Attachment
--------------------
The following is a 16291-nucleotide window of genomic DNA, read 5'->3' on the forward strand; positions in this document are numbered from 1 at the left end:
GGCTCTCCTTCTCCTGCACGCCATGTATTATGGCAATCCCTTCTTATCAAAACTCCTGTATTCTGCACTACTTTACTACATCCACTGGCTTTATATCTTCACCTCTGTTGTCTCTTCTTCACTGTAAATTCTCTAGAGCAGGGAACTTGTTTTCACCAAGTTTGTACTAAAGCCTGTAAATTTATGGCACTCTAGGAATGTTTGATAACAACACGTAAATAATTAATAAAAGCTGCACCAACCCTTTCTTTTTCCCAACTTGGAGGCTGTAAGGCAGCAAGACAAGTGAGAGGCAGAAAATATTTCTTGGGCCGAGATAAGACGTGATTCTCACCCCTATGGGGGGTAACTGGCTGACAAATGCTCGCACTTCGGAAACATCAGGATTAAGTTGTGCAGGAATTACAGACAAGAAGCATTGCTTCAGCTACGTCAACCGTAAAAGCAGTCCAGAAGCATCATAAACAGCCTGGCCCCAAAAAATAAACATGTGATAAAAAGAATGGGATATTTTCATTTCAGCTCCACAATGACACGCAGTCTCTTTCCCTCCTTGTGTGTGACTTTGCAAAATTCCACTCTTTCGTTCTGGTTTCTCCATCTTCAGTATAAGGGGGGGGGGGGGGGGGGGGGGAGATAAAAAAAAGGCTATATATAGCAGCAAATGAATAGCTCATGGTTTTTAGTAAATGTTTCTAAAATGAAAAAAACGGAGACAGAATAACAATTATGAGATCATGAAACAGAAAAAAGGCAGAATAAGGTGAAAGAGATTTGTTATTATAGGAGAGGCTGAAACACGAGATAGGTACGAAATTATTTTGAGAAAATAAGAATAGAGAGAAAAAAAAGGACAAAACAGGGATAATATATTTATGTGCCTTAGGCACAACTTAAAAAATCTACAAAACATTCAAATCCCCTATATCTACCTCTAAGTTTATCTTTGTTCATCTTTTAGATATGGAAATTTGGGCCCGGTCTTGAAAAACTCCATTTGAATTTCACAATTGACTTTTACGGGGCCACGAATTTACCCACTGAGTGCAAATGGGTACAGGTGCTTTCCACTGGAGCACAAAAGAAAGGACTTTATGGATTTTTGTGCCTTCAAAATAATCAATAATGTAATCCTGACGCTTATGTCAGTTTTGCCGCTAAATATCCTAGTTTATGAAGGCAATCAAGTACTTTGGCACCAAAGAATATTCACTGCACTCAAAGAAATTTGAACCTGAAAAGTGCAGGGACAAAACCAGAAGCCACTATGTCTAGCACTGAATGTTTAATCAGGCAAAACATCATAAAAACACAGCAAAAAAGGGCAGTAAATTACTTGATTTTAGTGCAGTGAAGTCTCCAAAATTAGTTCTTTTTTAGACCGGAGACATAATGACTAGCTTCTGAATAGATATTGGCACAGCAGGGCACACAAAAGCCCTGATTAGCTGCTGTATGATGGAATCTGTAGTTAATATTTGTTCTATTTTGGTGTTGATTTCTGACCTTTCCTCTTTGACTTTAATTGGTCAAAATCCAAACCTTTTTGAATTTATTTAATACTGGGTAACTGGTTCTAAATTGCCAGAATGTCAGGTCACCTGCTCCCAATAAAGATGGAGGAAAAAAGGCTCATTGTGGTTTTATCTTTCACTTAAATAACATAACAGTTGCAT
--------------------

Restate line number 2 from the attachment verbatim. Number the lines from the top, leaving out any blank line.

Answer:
GGCTCTCCTTCTCCTGCACGCCATGTATTATGGCAATCCCTTCTTATCAAAACTCCTGTATTCTGCACTACTTTACTACATCCACTGGCTTTATATCTTCACCTCTGTTGTCTCTTCTTCACTGTAAATTCTCTAGAGCAGGGAACTTGTTTTCACCAAGTTTGTACTAAAGCCTGTAAATTTATGGCACTCTAGGAATGTTTGATAACAACACGTAAATAATTAATAAAAGCTGCACCAACCCTTTCTTTTTCCCAACTTGGAGGCTGTAAGGCAGCAAGACAAGTGAGAGGCAGAAAATATTTCTTGGGCCGAGATAAGACGTGATTCTCACCCCTATGGGGGGTAACTGGCTGACAAATGCTCGCACTTCGGAAACATCAGGATTAAGTTGTGCAGGAATTACAGACAAGAAGCATTGCTTCAGCTACGTCAACCGTAAAAGCAGTCCAGAAGCATCATAAACAGCCTGGCCCCAAAAAATAAACATGTGATAAAAAGAATGGGATATTTTCATTTCAGCTCCACAATGACACGCAGTCTCTTTCCCTCCTTGTGTGTGACTTTGCAAAATTCCACTCTTTCGTTCTGGTTTCTCCATCTTCAGTATAAGGGGGGGGGGGGGGGGGGGGGGAGATAAAAAAAAGGCTATATATAGCAGCAAATGAATAGCTCATGGTTTTTAGTAAATGTTTCTAAAATGAAAAAAACGGAGACAGAATAACAATTATGAGATCATGAAACAGAAAAAAGGCAGAATAAGGTGAAAGAGATTTGTTATTATAGGAGAGGCTGAAACACGAGATAGGTACGAAATTATTTTGAGAAAATAAGAATAGAGAGAAAAAAAAGGACAAAACAGGGATAATATATTTATGTGCCTTAGGCACAACTTAAAAAATCTACAAAACATTCAAATCCCCTATATCTACCTCTAAGTTTATCTTTGTTCATCTTTTAGATATGGAAATTTGGGCCCGGTCTTGAAAAACTCCATTTGAATTTCACAATTGACTTTTACGGGGCCACGAATTTACCCACTGAGTGCAAATGGGTACAGGTGCTTTCCACTGGAGCACAAAAGAAAGGACTTTATGGATTTTTGTGCCTTCAAAATAATCAATAATGTAATCCTGACGCTTATGTCAGTTTTGCCGCTAAATATCCTAGTTTATGAAGGCAATCAAGTACTTTGGCACCAAAGAATATTCACTGCACTCAAAGAAATTTGAACCTGAAAAGTGCAGGGACAAAACCAGAAGCCACTATGTCTAGCACTGAATGTTTAATCAGGCAAAACATCATAAAAACACAGCAAAAAAGGGCAGTAAATTACTTGATTTTAGTGCAGTGAAGTCTCCAAAATTAGTTCTTTTTTAGACCGGAGACATAATGACTAGCTTCTGAATAGATATTGGCACAGCAGGGCACACAAAAGCCCTGATTAGCTGCTGTATGATGGAATCTGTAGTTAATATTTGTTCTATTTTGGTGTTGATTTCTGACCTTTCCTCTTTGACTTTAATTGGTCAAAATCCAAACCTTTTTGAATTTATTTAATACTGGGTAACTGGTTCTAAATTGCCAGAATGTCAGGTCACCTGCTCCCAATAAAGATGGAGGAAAAAAGGCTCATTGTGGTTTTATCTTTCACTTAAATAACATAACAGTTGCAT